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Global Citizenship
Pro Bono

A friend of the court

New York State Chief Judge Jonathan Lippman has called for "bold action" to provide legal representation for those who cannot afford it, and our lawyers in New York are responding in new ways. Our lawyers around the world reach across borders to support those on death row in the United States.

On the 50th anniversary of the Supreme Court's 1963 decision in Gideon v. Wainwright—the seminal decision requiring state courts to provide counsel for criminal defendants who cannot afford their own lawyer—White & Case’s Global Head of Mergers & Acquisitions John Reiss decided to take his own bold action. That day he read an article about a man in another state who was given a substantial term in debtor's prison on a matter that would have been easily resolved with the help of a lawyer.

In my opinion, we have a responsibility to use our expertise to help people who have a very powerful system working against them and who have a limited ability to defend themselves.
John Reiss, Partner, New York

While he had done corporate pro bono work for nonprofit organizations, John decided then and there that he needed to help close what Judge Lippman calls the "justice gap" and bring his team's skills to bear by representing individuals in need.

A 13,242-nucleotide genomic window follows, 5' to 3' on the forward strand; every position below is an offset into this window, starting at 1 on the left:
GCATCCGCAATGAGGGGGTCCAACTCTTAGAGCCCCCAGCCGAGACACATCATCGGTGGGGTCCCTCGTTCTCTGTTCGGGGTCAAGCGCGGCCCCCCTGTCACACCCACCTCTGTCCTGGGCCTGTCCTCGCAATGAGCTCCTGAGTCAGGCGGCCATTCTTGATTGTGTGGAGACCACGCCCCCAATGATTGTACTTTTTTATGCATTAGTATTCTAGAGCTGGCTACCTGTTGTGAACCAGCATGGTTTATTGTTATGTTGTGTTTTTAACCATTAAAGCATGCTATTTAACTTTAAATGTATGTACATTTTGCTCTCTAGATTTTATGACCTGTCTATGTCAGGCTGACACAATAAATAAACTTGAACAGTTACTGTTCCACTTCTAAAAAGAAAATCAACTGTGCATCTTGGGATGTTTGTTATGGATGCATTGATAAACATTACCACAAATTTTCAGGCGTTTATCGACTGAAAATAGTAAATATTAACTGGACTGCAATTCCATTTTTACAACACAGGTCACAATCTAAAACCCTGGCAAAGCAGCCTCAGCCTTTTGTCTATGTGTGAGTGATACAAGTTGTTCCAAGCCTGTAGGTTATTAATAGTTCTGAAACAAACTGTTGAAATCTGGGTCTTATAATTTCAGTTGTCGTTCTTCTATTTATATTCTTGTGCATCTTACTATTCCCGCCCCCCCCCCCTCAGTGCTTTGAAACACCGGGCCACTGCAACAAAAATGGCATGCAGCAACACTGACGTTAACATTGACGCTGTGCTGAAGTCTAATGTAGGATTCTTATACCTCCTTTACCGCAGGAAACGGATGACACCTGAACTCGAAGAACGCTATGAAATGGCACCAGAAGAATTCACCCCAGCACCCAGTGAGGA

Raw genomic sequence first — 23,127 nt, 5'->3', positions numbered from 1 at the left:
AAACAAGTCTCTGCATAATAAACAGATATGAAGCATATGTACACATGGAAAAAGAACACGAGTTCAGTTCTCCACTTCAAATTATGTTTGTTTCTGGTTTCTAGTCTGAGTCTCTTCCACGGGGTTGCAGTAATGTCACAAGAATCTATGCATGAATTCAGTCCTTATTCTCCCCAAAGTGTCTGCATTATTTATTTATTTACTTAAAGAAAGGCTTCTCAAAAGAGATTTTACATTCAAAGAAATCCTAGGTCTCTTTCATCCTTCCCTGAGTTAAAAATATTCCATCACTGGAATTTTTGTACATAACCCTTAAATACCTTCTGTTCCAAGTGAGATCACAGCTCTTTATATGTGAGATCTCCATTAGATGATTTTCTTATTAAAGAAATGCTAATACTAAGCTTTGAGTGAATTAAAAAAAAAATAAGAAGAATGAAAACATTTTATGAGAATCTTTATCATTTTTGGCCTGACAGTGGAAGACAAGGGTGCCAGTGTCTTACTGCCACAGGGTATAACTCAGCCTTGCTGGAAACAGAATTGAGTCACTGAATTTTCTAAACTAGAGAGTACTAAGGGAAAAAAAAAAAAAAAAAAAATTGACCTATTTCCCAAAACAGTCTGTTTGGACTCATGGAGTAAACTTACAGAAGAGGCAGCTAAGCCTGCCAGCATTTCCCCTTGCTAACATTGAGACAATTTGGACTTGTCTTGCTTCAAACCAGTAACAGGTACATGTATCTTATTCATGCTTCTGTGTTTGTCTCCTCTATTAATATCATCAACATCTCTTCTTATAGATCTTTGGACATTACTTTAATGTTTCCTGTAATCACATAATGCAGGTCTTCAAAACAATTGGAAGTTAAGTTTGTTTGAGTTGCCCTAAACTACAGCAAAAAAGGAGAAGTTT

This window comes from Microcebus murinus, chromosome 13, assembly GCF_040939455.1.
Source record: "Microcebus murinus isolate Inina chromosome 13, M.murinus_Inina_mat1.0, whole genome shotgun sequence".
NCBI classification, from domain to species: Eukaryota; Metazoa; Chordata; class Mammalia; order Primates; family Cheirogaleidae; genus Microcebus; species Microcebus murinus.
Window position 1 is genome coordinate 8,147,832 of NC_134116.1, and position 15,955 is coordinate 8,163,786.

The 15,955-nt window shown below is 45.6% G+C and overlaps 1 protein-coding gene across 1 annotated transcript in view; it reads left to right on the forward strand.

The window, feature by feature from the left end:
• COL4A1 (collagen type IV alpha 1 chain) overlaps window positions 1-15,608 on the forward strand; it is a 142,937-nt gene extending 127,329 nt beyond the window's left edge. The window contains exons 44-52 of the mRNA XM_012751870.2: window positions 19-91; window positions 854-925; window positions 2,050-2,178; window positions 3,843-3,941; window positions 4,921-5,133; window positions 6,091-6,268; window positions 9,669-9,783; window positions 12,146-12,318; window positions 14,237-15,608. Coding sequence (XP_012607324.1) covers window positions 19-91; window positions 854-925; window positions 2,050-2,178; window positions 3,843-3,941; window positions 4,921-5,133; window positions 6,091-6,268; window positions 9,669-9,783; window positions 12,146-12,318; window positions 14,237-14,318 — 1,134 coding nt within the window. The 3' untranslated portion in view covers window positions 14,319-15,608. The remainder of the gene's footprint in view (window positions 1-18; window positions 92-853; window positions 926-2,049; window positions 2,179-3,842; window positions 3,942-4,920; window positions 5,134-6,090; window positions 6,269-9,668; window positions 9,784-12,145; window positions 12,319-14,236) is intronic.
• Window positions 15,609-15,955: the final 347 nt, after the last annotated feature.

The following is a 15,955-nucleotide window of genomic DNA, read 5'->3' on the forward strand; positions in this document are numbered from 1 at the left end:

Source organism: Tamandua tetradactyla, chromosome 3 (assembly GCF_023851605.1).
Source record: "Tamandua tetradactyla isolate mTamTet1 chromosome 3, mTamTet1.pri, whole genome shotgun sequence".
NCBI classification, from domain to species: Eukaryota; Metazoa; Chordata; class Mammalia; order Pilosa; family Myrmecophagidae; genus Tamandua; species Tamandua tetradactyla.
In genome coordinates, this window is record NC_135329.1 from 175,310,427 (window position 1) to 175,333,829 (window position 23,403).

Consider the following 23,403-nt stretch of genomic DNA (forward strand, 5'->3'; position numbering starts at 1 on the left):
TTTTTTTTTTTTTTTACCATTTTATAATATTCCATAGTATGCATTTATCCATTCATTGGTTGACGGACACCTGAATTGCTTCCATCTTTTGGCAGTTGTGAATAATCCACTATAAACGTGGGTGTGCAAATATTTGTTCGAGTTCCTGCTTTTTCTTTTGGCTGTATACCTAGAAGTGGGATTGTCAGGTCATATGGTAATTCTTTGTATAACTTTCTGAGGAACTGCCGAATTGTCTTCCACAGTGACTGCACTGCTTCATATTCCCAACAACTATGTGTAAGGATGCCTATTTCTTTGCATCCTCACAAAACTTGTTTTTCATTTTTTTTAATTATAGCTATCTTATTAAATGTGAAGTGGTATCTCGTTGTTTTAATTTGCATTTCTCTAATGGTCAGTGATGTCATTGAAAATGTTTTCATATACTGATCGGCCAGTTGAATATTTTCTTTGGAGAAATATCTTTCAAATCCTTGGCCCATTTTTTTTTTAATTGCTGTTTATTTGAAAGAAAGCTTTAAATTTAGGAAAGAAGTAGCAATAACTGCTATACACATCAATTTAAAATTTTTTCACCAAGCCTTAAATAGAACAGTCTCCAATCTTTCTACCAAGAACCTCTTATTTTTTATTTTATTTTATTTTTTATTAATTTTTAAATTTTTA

"In my opinion," said John, "we have a responsibility to use our expertise to help people who have a very powerful system working against them and who have a limited ability to defend themselves. While the system works against the underprivileged in countless ways, what I find the most disturbing is its willingness to wrongfully deprive them of their freedom. As Bryan Stevenson, Executive Director of the Equal Justice Initiative, has said, the system ‘treats you much better if you're rich and guilty than if you're poor and innocent. Wealth, not culpability, shapes outcomes.' I wanted to do something to level the playing field."